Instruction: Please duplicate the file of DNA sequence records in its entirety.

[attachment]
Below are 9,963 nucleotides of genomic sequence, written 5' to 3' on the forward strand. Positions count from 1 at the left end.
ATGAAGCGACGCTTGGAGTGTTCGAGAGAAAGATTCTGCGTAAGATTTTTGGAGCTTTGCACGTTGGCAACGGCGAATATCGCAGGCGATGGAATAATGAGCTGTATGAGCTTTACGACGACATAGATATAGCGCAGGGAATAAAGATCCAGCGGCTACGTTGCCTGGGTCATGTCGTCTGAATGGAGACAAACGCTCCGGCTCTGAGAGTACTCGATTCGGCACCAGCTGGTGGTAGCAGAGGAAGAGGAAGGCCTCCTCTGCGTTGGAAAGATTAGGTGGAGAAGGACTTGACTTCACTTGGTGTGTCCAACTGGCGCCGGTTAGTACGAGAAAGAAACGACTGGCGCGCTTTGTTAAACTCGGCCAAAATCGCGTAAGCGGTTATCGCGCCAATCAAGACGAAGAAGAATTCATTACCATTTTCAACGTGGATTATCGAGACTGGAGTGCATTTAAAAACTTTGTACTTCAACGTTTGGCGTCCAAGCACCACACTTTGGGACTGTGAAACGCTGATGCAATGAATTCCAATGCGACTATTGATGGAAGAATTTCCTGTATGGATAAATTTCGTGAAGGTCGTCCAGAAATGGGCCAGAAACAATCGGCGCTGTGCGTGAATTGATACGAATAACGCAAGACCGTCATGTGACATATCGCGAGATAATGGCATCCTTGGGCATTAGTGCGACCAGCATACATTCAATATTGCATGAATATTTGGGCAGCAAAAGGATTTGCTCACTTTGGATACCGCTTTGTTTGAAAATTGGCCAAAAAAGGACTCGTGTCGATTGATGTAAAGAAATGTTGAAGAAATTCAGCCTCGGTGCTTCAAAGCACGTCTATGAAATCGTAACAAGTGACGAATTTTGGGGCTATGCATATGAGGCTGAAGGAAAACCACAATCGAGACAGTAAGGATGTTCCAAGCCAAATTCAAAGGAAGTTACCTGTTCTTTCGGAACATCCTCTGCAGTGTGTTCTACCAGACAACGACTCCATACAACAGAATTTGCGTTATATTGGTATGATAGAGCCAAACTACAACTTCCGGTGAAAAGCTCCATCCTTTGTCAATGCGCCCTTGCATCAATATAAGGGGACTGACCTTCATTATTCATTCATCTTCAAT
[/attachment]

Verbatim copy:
Below are 9,963 nucleotides of genomic sequence, written 5' to 3' on the forward strand. Positions count from 1 at the left end.
ATGAAGCGACGCTTGGAGTGTTCGAGAGAAAGATTCTGCGTAAGATTTTTGGAGCTTTGCACGTTGGCAACGGCGAATATCGCAGGCGATGGAATAATGAGCTGTATGAGCTTTACGACGACATAGATATAGCGCAGGGAATAAAGATCCAGCGGCTACGTTGCCTGGGTCATGTCGTCTGAATGGAGACAAACGCTCCGGCTCTGAGAGTACTCGATTCGGCACCAGCTGGTGGTAGCAGAGGAAGAGGAAGGCCTCCTCTGCGTTGGAAAGATTAGGTGGAGAAGGACTTGACTTCACTTGGTGTGTCCAACTGGCGCCGGTTAGTACGAGAAAGAAACGACTGGCGCGCTTTGTTAAACTCGGCCAAAATCGCGTAAGCGGTTATCGCGCCAATCAAGACGAAGAAGAATTCATTACCATTTTCAACGTGGATTATCGAGACTGGAGTGCATTTAAAAACTTTGTACTTCAACGTTTGGCGTCCAAGCACCACACTTTGGGACTGTGAAACGCTGATGCAATGAATTCCAATGCGACTATTGATGGAAGAATTTCCTGTATGGATAAATTTCGTGAAGGTCGTCCAGAAATGGGCCAGAAACAATCGGCGCTGTGCGTGAATTGATACGAATAACGCAAGACCGTCATGTGACATATCGCGAGATAATGGCATCCTTGGGCATTAGTGCGACCAGCATACATTCAATATTGCATGAATATTTGGGCAGCAAAAGGATTTGCTCACTTTGGATACCGCTTTGTTTGAAAATTGGCCAAAAAAGGACTCGTGTCGATTGATGTAAAGAAATGTTGAAGAAATTCAGCCTCGGTGCTTCAAAGCACGTCTATGAAATCGTAACAAGTGACGAATTTTGGGGCTATGCATATGAGGCTGAAGGAAAACCACAATCGAGACAGTAAGGATGTTCCAAGCCAAATTCAAAGGAAGTTACCTGTTCTTTCGGAACATCCTCTGCAGTGTGTTCTACCAGACAACGACTCCATACAACAGAATTTGCGTTATATTGGTATGATAGAGCCAAACTACAACTTCCGGTGAAAAGCTCCATCCTTTGTCAATGCGCCCTTGCATCAATATAAGGGGACTGACCTTCATTATTCATTCATCTTCAAT